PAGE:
What should students know?

richard richardz at cy-net.net
Fri Mar 15 10:34:21 EST 1996

In article <8303138839101 at microbiol.org>, sysop at microbiol.org says:
>You are absolutely right - that is why it is so difficult to interview
>new job candidates.  
>Scott Sutton
>sutton at microbiol.org
>The Microbiology BBS
>(USA) 817-557-0330 (N/8/1)
Some of this discussion might properly be cross posted to sci.research.careers

There is in my view a serious big time problem with much of undergraduate
and even graduate education in microbiology-bacteriology.
First, few schools really hire qualified faculty to teach these.
They hire biochemists and gene jocks with some knowledge
of micro.  This is done primarily because they are looking for
folks who will bring in the grant bucks in the sexy areas.

Rarely have these people taken a rigorous course in 
either medical-diagnostic bact., industrial micro., of food micro.

A bit more than a decade ago I watched my helper struggle with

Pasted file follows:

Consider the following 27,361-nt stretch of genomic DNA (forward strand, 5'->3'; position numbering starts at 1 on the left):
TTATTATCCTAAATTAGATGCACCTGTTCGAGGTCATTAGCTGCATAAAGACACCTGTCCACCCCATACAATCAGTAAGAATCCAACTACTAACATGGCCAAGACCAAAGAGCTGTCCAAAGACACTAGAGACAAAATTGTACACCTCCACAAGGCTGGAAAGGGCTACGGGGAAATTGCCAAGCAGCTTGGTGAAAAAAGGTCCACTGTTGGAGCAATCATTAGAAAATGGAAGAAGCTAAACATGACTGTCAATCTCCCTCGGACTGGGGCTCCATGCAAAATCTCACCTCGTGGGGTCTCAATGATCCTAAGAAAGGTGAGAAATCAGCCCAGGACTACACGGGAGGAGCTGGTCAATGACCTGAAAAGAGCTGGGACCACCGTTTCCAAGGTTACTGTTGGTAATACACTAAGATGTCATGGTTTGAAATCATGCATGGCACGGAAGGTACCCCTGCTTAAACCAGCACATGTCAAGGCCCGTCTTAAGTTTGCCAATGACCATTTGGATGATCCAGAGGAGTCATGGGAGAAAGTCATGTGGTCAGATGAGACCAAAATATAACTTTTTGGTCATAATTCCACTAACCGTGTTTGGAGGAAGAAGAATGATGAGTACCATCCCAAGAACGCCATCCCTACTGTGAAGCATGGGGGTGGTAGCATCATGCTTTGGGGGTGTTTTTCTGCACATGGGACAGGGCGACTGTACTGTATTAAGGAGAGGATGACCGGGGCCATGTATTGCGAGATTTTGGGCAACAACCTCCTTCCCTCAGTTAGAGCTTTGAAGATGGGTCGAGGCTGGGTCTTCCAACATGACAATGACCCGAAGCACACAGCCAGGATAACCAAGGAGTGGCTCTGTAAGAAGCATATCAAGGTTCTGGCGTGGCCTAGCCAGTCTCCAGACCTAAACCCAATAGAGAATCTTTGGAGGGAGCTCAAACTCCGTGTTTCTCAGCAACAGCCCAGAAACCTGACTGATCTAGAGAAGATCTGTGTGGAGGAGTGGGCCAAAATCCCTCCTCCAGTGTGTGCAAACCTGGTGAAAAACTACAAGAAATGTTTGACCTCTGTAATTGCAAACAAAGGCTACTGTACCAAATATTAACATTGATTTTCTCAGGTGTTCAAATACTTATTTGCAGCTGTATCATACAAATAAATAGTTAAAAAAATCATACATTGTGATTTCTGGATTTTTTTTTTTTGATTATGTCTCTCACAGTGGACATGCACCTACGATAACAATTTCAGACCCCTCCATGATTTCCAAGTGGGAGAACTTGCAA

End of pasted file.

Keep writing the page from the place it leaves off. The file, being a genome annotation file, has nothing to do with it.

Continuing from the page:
an "INTRODUCTORY" course in micro.  It was clear that the prof had no
idea what belonged in there.  The person was attempting to teach "advanced"
microbial physiology to folks with no background in either micro or biochem.
And the prof himself clearly  had no knowledge of basic micro. A year later
that prof was replaced by an excellent undergraduate teacher. Someone
who really knew the subject and cared about the students, but the person
was never allowed on a tenure track and eventually had to leave.

In too many schools micro. is the step child of a biology department or 
a professional school. Or worse, it is handled in several differnt
departments and curricula,  often with an emphasis that is
not very appropriate for the beginning student.

Since I don't teach, I am not familiar with the current crop of textbooks.
But basics are basics, and I suspect that far too  many courses have
lecture and lab material on gene splicing and too little on microscopy,
staining, cultivation, asepsis, taxonomy and nomenclature, microbes
of medical, veterinary and industrial importance, and on and on.

Micro or more properly Bacteriology, is in my view in a crisis. There is
an identity crisis (as seen in the fact that ASM now published 9 specialty
journals, one of which has nothing at all to do with bacteriology) and 
and several of which are  of interest only to clincial laboratarians
and infectious disease specialists.

I've no real answers unfortunately, but I know the apple is worm eaten.

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